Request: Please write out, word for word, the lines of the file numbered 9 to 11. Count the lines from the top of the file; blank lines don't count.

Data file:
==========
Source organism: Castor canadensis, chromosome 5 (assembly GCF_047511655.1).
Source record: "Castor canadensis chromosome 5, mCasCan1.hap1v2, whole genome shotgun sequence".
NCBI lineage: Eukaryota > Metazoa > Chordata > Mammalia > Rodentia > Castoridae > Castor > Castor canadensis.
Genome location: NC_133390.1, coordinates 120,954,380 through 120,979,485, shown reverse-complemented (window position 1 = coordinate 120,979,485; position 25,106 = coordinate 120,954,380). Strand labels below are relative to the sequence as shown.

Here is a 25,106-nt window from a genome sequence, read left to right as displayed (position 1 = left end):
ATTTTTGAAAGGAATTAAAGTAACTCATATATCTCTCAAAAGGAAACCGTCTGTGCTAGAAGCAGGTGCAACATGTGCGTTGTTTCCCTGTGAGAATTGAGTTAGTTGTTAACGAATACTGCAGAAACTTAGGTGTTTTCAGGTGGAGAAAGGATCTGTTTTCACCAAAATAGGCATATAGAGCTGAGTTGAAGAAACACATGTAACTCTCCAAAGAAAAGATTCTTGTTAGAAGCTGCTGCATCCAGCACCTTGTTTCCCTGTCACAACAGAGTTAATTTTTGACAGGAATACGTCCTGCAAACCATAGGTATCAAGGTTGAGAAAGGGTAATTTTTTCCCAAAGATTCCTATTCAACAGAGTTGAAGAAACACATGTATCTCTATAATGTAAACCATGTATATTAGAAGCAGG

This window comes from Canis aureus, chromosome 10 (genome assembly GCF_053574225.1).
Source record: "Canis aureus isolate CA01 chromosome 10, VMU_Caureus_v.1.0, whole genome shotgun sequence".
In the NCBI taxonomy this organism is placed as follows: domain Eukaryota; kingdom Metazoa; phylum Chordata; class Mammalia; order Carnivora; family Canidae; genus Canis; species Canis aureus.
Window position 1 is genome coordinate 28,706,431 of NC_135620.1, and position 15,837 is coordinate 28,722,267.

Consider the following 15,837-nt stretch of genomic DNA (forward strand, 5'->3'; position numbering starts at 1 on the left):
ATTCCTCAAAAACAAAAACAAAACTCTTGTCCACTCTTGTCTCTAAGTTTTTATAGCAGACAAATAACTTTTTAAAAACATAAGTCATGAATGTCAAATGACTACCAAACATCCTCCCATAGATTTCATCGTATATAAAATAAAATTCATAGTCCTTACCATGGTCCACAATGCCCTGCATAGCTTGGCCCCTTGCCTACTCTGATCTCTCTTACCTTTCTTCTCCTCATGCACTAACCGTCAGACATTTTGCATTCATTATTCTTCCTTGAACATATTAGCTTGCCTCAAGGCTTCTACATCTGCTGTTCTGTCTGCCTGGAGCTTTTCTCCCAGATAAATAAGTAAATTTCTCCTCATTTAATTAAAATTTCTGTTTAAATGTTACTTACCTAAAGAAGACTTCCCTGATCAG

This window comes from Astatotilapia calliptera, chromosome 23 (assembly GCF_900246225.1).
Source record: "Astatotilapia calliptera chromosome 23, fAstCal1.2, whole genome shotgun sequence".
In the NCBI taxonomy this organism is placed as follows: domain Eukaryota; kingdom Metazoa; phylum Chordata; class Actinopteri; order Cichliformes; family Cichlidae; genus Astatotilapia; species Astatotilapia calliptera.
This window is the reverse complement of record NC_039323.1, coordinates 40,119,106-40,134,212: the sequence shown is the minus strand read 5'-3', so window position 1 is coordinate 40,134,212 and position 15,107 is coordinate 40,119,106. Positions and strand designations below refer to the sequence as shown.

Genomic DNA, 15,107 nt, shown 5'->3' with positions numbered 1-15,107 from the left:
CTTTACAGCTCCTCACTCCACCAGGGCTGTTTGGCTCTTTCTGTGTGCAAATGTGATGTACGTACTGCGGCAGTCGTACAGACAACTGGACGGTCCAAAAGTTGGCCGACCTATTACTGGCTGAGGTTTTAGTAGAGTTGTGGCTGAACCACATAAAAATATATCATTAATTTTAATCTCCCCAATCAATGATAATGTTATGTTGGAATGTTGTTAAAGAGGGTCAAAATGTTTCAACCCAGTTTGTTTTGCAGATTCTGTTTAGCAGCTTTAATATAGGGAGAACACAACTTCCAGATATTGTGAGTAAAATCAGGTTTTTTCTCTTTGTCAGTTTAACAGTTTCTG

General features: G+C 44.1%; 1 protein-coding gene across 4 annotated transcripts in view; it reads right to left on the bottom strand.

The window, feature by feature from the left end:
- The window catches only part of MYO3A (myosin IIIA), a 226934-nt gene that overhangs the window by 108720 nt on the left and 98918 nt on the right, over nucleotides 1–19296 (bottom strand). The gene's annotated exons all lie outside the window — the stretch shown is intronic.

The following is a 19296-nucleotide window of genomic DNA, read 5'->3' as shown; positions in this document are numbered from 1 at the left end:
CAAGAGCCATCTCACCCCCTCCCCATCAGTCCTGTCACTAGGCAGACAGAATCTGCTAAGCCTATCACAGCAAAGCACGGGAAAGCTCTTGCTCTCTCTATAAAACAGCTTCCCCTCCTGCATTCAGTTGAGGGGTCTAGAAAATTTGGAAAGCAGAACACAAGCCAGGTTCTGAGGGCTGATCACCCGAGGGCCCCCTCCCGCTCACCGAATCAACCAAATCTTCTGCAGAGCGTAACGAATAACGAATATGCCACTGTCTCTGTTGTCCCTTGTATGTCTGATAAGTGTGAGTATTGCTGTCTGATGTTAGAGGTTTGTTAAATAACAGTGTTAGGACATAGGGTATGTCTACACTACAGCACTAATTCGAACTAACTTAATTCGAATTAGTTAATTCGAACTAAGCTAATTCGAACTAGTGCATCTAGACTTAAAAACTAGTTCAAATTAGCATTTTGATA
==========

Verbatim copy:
In the NCBI taxonomy this organism is placed as follows: domain Eukaryota; kingdom Metazoa; phylum Chordata; class Mammalia; order Carnivora; family Canidae; genus Canis; species Canis aureus.
Window position 1 is genome coordinate 28,706,431 of NC_135620.1, and position 15,837 is coordinate 28,722,267.

Consider the following 15,837-nt stretch of genomic DNA (forward strand, 5'->3'; position numbering starts at 1 on the left):